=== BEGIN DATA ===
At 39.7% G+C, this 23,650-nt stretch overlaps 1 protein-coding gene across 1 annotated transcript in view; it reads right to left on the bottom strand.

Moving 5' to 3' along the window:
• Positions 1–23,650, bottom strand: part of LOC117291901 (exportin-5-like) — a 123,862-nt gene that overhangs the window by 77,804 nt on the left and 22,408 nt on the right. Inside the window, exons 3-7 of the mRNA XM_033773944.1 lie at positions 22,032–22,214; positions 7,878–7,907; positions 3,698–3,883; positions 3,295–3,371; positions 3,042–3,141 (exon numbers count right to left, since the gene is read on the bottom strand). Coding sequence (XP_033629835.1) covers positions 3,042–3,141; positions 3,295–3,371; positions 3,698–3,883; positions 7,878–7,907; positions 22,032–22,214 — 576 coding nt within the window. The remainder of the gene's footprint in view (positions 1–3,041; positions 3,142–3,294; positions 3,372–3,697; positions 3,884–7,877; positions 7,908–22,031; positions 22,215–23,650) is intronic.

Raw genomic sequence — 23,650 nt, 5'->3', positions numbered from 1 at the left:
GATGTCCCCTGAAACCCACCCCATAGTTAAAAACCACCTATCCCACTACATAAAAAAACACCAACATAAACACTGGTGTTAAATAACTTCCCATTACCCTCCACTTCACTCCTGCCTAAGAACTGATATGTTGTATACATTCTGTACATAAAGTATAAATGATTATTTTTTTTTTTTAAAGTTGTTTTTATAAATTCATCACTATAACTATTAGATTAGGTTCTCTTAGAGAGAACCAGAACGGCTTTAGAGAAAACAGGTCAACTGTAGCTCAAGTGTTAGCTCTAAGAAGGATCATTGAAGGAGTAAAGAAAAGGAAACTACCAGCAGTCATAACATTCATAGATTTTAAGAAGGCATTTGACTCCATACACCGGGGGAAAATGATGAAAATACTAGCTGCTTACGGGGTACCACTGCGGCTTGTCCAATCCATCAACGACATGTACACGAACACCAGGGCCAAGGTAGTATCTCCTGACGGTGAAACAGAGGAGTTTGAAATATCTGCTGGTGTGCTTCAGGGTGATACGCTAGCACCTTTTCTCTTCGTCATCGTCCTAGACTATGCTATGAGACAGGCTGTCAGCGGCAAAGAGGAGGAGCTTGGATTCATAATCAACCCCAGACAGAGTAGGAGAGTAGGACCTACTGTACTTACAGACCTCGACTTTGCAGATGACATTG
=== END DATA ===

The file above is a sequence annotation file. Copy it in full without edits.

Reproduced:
At 39.7% G+C, this 23,650-nt stretch overlaps 1 protein-coding gene across 1 annotated transcript in view; it reads right to left on the bottom strand.

Moving 5' to 3' along the window:
• Positions 1–23,650, bottom strand: part of LOC117291901 (exportin-5-like) — a 123,862-nt gene that overhangs the window by 77,804 nt on the left and 22,408 nt on the right. Inside the window, exons 3-7 of the mRNA XM_033773944.1 lie at positions 22,032–22,214; positions 7,878–7,907; positions 3,698–3,883; positions 3,295–3,371; positions 3,042–3,141 (exon numbers count right to left, since the gene is read on the bottom strand). Coding sequence (XP_033629835.1) covers positions 3,042–3,141; positions 3,295–3,371; positions 3,698–3,883; positions 7,878–7,907; positions 22,032–22,214 — 576 coding nt within the window. The remainder of the gene's footprint in view (positions 1–3,041; positions 3,142–3,294; positions 3,372–3,697; positions 3,884–7,877; positions 7,908–22,031; positions 22,215–23,650) is intronic.

Raw genomic sequence — 23,650 nt, 5'->3', positions numbered from 1 at the left:
GATGTCCCCTGAAACCCACCCCATAGTTAAAAACCACCTATCCCACTACATAAAAAAACACCAACATAAACACTGGTGTTAAATAACTTCCCATTACCCTCCACTTCACTCCTGCCTAAGAACTGATATGTTGTATACATTCTGTACATAAAGTATAAATGATTATTTTTTTTTTTTAAAGTTGTTTTTATAAATTCATCACTATAACTATTAGATTAGGTTCTCTTAGAGAGAACCAGAACGGCTTTAGAGAAAACAGGTCAACTGTAGCTCAAGTGTTAGCTCTAAGAAGGATCATTGAAGGAGTAAAGAAAAGGAAACTACCAGCAGTCATAACATTCATAGATTTTAAGAAGGCATTTGACTCCATACACCGGGGGAAAATGATGAAAATACTAGCTGCTTACGGGGTACCACTGCGGCTTGTCCAATCCATCAACGACATGTACACGAACACCAGGGCCAAGGTAGTATCTCCTGACGGTGAAACAGAGGAGTTTGAAATATCTGCTGGTGTGCTTCAGGGTGATACGCTAGCACCTTTTCTCTTCGTCATCGTCCTAGACTATGCTATGAGACAGGCTGTCAGCGGCAAAGAGGAGGAGCTTGGATTCATAATCAACCCCAGACAGAGTAGGAGAGTAGGACCTACTGTACTTACAGACCTCGACTTTGCAGATGACATTG